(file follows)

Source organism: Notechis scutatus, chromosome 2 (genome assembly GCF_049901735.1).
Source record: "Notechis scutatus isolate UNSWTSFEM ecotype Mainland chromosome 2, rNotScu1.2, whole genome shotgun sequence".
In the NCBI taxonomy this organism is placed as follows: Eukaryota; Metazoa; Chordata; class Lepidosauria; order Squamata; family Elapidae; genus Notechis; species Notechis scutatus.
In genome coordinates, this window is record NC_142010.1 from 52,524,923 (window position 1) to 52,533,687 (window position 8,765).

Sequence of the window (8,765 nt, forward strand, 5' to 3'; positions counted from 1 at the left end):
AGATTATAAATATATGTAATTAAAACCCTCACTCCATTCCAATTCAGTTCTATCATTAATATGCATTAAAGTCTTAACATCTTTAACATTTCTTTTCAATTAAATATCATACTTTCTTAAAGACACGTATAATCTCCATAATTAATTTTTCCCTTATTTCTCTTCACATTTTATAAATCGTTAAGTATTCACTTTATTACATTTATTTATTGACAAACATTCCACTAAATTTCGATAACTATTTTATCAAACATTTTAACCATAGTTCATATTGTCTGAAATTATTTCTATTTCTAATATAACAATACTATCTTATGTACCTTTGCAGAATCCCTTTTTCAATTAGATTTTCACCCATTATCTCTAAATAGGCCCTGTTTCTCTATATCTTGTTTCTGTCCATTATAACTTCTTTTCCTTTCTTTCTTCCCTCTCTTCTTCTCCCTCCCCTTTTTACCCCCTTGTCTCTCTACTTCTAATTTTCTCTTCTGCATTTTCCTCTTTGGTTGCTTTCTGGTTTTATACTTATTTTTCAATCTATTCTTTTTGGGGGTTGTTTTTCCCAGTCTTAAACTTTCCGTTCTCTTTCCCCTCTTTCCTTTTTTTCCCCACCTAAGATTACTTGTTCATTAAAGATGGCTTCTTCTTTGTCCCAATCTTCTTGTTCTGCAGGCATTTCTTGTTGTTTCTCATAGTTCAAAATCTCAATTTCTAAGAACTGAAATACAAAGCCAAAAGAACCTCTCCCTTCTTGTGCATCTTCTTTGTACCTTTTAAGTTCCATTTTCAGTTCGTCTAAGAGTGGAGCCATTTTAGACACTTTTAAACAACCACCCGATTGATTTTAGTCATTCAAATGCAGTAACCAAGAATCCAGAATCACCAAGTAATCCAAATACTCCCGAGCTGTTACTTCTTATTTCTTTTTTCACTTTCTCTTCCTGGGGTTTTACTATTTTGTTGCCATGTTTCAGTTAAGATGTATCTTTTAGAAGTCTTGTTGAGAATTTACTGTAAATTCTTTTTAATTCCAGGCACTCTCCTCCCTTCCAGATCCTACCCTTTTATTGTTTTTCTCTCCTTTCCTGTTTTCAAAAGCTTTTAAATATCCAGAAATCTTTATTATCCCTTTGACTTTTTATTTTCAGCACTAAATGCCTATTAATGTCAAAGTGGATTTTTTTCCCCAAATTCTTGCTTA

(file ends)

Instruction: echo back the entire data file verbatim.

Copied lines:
Source organism: Notechis scutatus, chromosome 2 (genome assembly GCF_049901735.1).
Source record: "Notechis scutatus isolate UNSWTSFEM ecotype Mainland chromosome 2, rNotScu1.2, whole genome shotgun sequence".
In the NCBI taxonomy this organism is placed as follows: Eukaryota; Metazoa; Chordata; class Lepidosauria; order Squamata; family Elapidae; genus Notechis; species Notechis scutatus.
In genome coordinates, this window is record NC_142010.1 from 52,524,923 (window position 1) to 52,533,687 (window position 8,765).

Sequence of the window (8,765 nt, forward strand, 5' to 3'; positions counted from 1 at the left end):
AGATTATAAATATATGTAATTAAAACCCTCACTCCATTCCAATTCAGTTCTATCATTAATATGCATTAAAGTCTTAACATCTTTAACATTTCTTTTCAATTAAATATCATACTTTCTTAAAGACACGTATAATCTCCATAATTAATTTTTCCCTTATTTCTCTTCACATTTTATAAATCGTTAAGTATTCACTTTATTACATTTATTTATTGACAAACATTCCACTAAATTTCGATAACTATTTTATCAAACATTTTAACCATAGTTCATATTGTCTGAAATTATTTCTATTTCTAATATAACAATACTATCTTATGTACCTTTGCAGAATCCCTTTTTCAATTAGATTTTCACCCATTATCTCTAAATAGGCCCTGTTTCTCTATATCTTGTTTCTGTCCATTATAACTTCTTTTCCTTTCTTTCTTCCCTCTCTTCTTCTCCCTCCCCTTTTTACCCCCTTGTCTCTCTACTTCTAATTTTCTCTTCTGCATTTTCCTCTTTGGTTGCTTTCTGGTTTTATACTTATTTTTCAATCTATTCTTTTTGGGGGTTGTTTTTCCCAGTCTTAAACTTTCCGTTCTCTTTCCCCTCTTTCCTTTTTTTCCCCACCTAAGATTACTTGTTCATTAAAGATGGCTTCTTCTTTGTCCCAATCTTCTTGTTCTGCAGGCATTTCTTGTTGTTTCTCATAGTTCAAAATCTCAATTTCTAAGAACTGAAATACAAAGCCAAAAGAACCTCTCCCTTCTTGTGCATCTTCTTTGTACCTTTTAAGTTCCATTTTCAGTTCGTCTAAGAGTGGAGCCATTTTAGACACTTTTAAACAACCACCCGATTGATTTTAGTCATTCAAATGCAGTAACCAAGAATCCAGAATCACCAAGTAATCCAAATACTCCCGAGCTGTTACTTCTTATTTCTTTTTTCACTTTCTCTTCCTGGGGTTTTACTATTTTGTTGCCATGTTTCAGTTAAGATGTATCTTTTAGAAGTCTTGTTGAGAATTTACTGTAAATTCTTTTTAATTCCAGGCACTCTCCTCCCTTCCAGATCCTACCCTTTTATTGTTTTTCTCTCCTTTCCTGTTTTCAAAAGCTTTTAAATATCCAGAAATCTTTATTATCCCTTTGACTTTTTATTTTCAGCACTAAATGCCTATTAATGTCAAAGTGGATTTTTTTCCCCAAATTCTTGCTTA